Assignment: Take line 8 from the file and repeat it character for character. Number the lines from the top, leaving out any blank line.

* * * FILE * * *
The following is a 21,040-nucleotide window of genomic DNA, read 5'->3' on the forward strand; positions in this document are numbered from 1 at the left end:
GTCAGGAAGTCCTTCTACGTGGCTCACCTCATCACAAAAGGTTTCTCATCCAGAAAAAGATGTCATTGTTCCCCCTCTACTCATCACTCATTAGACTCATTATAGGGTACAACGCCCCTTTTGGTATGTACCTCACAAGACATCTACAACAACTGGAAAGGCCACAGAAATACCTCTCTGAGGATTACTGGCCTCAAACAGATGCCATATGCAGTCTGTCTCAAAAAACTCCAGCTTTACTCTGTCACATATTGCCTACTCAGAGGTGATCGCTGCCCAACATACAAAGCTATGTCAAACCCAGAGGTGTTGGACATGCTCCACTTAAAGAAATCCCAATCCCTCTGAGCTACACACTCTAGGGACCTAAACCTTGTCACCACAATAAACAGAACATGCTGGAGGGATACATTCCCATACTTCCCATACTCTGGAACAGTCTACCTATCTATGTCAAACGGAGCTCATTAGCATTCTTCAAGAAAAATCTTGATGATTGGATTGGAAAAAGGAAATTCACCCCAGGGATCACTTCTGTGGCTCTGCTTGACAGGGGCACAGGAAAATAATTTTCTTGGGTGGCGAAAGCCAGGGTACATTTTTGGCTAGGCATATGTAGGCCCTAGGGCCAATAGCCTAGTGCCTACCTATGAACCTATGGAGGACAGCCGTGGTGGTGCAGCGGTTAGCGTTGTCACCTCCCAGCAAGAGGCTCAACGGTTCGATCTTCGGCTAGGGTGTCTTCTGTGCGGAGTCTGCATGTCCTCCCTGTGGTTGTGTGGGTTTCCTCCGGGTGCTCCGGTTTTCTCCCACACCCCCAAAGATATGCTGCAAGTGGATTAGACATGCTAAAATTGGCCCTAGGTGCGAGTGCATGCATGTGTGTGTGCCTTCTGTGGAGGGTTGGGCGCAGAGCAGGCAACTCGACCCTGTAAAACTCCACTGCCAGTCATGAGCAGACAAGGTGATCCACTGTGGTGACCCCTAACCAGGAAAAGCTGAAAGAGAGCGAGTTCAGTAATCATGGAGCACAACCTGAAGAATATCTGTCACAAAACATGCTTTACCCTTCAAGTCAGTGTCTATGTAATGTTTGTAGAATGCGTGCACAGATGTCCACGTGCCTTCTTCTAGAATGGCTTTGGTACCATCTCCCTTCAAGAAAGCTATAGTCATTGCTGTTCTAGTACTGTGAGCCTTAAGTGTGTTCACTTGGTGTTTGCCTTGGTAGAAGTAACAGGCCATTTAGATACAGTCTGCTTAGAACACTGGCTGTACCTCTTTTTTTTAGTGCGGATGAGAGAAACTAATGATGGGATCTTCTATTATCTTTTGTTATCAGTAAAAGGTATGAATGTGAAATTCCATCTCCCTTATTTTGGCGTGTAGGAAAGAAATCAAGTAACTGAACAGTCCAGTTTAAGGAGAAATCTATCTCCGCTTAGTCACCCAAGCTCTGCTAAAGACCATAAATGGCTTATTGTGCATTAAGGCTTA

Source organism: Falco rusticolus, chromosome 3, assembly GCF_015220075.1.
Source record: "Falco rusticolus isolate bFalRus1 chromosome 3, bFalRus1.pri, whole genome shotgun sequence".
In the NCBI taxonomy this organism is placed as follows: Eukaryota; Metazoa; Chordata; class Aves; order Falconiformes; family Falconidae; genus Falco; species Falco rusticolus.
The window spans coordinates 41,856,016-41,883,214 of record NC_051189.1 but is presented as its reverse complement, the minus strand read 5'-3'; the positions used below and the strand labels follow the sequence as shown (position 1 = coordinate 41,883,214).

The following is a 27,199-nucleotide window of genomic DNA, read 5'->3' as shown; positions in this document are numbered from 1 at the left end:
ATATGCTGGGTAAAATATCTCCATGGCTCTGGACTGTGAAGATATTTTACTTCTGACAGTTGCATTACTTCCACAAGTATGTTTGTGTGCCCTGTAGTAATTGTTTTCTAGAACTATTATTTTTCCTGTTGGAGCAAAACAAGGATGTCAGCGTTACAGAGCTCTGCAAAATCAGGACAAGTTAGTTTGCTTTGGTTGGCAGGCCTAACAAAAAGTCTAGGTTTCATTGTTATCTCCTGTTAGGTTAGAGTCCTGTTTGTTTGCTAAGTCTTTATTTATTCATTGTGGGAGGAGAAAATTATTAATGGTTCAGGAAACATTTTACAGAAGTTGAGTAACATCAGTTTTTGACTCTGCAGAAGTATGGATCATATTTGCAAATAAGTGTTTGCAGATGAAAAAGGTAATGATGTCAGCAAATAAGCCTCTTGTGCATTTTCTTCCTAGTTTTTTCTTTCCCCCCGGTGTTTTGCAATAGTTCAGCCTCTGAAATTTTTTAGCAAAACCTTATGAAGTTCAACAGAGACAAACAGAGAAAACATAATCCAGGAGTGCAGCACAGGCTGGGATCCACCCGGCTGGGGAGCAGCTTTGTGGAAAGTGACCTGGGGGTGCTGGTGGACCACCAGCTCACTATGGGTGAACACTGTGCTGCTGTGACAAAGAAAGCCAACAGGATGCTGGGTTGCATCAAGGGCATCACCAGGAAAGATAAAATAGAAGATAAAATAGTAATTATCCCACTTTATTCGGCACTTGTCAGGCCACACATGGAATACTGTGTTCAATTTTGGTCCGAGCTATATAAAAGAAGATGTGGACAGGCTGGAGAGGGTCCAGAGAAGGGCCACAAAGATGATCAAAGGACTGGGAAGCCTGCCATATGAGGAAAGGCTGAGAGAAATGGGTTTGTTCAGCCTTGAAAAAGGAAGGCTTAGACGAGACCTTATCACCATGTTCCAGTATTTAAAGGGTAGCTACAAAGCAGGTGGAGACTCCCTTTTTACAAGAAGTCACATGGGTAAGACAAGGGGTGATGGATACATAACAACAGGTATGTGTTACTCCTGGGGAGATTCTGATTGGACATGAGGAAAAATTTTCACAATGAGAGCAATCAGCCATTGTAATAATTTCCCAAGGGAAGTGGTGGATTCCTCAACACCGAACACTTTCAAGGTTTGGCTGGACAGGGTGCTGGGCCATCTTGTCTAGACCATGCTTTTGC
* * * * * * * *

ATATGCTGGGTAAAATATCTCCATGGCTCTGGACTGTGAAGATATTTTACTTCTGACAGTTGCATTACTTCCACAAGTATGTTTGTGTGCCCTGTAGTAATTGTTTTCTAGAACTATTATTTTTCCTGTTGGAGCAAAACAAGGATGTCAGCGTTACAGAGCTCTGCAAAATCAGGACAAGTTAGTTTGCTTTGGTTGGCAGGCCTAACAAAAAGTCTAGGTTTCATTGTTATCTCCTGTTAGGTTAGAGTCCTGTTTGTTTGCTAAGTCTTTATTTATTCATTGTGGGAGGAGAAAATTATTAATGGTTCAGGAAACATTTTACAGAAGTTGAGTAACATCAGTTTTTGACTCTGCAGAAGTATGGATCATATTTGCAAATAAGTGTTTGCAGATGAAAAAGGTAATGATGTCAGCAAATAAGCCTCTTGTGCATTTTCTTCCTAGTTTTTTCTTTCCCCCCGGTGTTTTGCAATAGTTCAGCCTCTGAAATTTTTTAGCAAAACCTTATGAAGTTCAACAGAGACAAACAGAGAAAACATAATCCAGGAGTGCAGCACAGGCTGGGATCCACCCGGCTGGGGAGCAGCTTTGTGGAAAGTGACCTGGGGGTGCTGGTGGACCACCAGCTCACTATGGGTGAACACTGTGCTGCTGTGACAAAGAAAGCCAACAGGATGCTGGGTTGCATCAAGGGCATCACCAGGAAAGATAAAATAGAAGATAAAATAGTAATTATCCCACTTTATTCGGCACTTGTCAGGCCACACATGGAATACTGTGTTCAATTTTGGTCCGAGCTATATAAAAGAAGATGTGGACAGGCTGGAGAGGGTCCAGAGAAGGGCCACAAAGATGATCAAAGGACTGGGAAGCCTGCCATATGAGGAAAGGCTGAGAGAAATGGGTTTGTTCAGCCTTGAAAAAGGAAGGCTTAGACGAGACCTTATCACCATGTTCCAGTATTTAAAGGGTAGCTACAAAGCAGGTGGAGACTCCCTTTTTACAAGAAGTCACATGGGTAAGACAAGGGGTGATGGATACATAACAACAGGTATGTGTTACTCCTGGGGAGATTCTGATTGGACATGAGGAAAAATTTTCACAATGAGAGCAATCAGCCATTGTAATAATTTCCCAAGGGAAGTGGTGGATTCCTCAACACCGAACACTTTCAAGGTTTGGCTGGACAGGGTGCTGGGCCATCTTGTCTAGACCATGCTTTTGC